Page:Popular Science Monthly Volume 81.djvu/335

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329
THE GUAYULE

these make up a goodly proportion of the volume of the smaller twigs in the field plants, and since the medullary ray cells contain rubber, the greater hardness of the irrigated wood is attained at the cost of rubber-bearing tissue. The lessened volume of the cortex and of the pith contribute to the same results, so that even if the "amount of rubber secreted by the individual cells remained unaffected by irrigation, the amount relative to the volume of the plant will be materially less. But so far as the writer's own observation goes the rubber cells in the plants which have been abundantly watered so as to extend the growing season over six or seven months, do not, even after subsequent sustained drought periods, contain the normal but rather a considerably less amount of rubber. This, from the point of view of the manufacturer, means that the globules of rubber which must be agglomerated into worm rubber in the pebble mill are smaller and farther apart and consequently more difficultly brought together. It means, too, that in obtaining a given amount of rubber much more bagasse must be handled. These difficulties may doubtless be overcome by suitable modifications in the details of the process already outlined.

The reader will have gathered the impression that the guayule may be grown readily under cultivation. This is true, at least in its areas of distribution and in adjacent or other areas of similar meteorological conditions. It does not, however, thrive in eastern Texas, judging from a specimen planted by Dr. H. H. York at Austin, nor in Alabama. Here it will grow rapidly the first season, but little the second. Further, a large percentage of the plants are killed by frost and dampness combined, whereas they will resist severe frost in dry regions. And again the amount of rubber in them is very small indeed. Why this peculiar relation of rubber secretion to soil water can not be said. The teleologist will doubtless see in rubber a means adapted to conservation of water in the desert plant. Field guayule, however, wilts almost immediately upon being pulled up, and its congener mariola, which is more drought-resistant, has even less rubber than irrigated guayule.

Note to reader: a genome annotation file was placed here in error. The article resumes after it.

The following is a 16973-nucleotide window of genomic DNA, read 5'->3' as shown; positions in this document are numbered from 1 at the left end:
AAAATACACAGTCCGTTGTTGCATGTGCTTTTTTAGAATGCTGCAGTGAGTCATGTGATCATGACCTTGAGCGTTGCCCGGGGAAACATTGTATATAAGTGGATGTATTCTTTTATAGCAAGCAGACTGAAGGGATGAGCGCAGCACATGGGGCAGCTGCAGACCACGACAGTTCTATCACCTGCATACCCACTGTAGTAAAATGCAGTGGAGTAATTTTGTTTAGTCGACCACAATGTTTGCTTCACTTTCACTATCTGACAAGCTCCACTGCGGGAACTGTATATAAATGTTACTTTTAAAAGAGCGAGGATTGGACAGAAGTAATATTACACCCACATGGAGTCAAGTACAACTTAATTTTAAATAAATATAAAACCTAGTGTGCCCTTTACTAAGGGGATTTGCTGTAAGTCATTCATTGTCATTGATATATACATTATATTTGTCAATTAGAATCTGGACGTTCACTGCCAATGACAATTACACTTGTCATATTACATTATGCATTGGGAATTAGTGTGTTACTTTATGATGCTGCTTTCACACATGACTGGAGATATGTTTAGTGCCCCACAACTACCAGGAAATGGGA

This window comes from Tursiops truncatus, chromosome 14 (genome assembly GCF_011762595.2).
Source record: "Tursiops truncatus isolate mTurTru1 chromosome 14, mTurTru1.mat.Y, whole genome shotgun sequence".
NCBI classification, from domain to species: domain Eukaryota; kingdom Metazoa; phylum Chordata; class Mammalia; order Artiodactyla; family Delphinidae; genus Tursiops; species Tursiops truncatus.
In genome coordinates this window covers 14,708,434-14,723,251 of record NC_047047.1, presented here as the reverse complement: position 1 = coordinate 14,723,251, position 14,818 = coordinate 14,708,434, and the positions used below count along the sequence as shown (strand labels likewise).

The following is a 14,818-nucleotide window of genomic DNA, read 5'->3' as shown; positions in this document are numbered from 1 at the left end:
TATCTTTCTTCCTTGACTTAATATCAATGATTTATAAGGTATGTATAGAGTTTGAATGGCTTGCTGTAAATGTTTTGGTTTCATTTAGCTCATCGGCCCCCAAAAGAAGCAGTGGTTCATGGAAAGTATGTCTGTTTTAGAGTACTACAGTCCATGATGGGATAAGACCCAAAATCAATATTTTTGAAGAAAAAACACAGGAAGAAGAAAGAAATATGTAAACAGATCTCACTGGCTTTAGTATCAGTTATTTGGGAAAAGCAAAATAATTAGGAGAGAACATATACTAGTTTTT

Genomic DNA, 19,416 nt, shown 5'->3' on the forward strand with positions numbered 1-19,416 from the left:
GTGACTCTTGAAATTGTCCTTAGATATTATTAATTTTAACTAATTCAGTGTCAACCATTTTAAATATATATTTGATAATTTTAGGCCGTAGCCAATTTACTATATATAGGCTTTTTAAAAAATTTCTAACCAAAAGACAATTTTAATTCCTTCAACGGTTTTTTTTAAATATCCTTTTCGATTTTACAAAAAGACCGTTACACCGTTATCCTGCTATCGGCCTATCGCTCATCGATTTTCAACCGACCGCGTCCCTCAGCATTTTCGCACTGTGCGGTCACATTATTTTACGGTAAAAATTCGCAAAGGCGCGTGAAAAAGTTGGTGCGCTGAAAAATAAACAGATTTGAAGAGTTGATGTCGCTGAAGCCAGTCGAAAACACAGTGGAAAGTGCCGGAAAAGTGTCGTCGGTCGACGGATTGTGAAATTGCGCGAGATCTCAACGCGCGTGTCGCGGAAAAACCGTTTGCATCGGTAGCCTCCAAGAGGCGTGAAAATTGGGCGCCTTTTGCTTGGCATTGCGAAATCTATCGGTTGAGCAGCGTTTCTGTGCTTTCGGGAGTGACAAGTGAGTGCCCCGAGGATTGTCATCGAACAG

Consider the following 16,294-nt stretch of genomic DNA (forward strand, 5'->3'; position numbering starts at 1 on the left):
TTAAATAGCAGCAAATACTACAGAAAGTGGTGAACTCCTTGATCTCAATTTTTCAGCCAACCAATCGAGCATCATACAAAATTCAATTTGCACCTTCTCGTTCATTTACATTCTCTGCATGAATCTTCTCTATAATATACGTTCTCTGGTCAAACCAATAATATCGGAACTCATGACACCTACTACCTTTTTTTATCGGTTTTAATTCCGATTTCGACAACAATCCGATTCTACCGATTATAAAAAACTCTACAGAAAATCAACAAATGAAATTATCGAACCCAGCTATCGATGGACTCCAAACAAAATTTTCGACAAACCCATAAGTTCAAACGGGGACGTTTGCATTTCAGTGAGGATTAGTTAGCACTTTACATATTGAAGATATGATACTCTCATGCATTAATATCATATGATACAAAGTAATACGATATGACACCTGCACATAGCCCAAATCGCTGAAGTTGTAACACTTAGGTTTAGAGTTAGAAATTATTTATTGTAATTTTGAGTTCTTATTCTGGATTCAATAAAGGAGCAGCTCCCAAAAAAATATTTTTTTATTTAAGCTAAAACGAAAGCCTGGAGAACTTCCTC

On the other hand, the larger development of the wood appears to be correlated with a more rapid growth, and consequently a larger production of leaves, made possible by a greater water supply. This logic is clearer when it is realized that the wood contains the water-carrying vessels and at the same time the mechanical tissue for the support of the foliage. From this point of view the more extensive rubber-bearing tissues and apparently greater succulence in field plants result from more meager development of the wood and do not speak for a larger "water balance," one criterion, at least, of drought resistance.

One additional feature of the behavior of guayule under irrigation, especially when grown from transplanted stocks, is worth mentioning in closing. It had been noticed that its congener, the mariola (Par-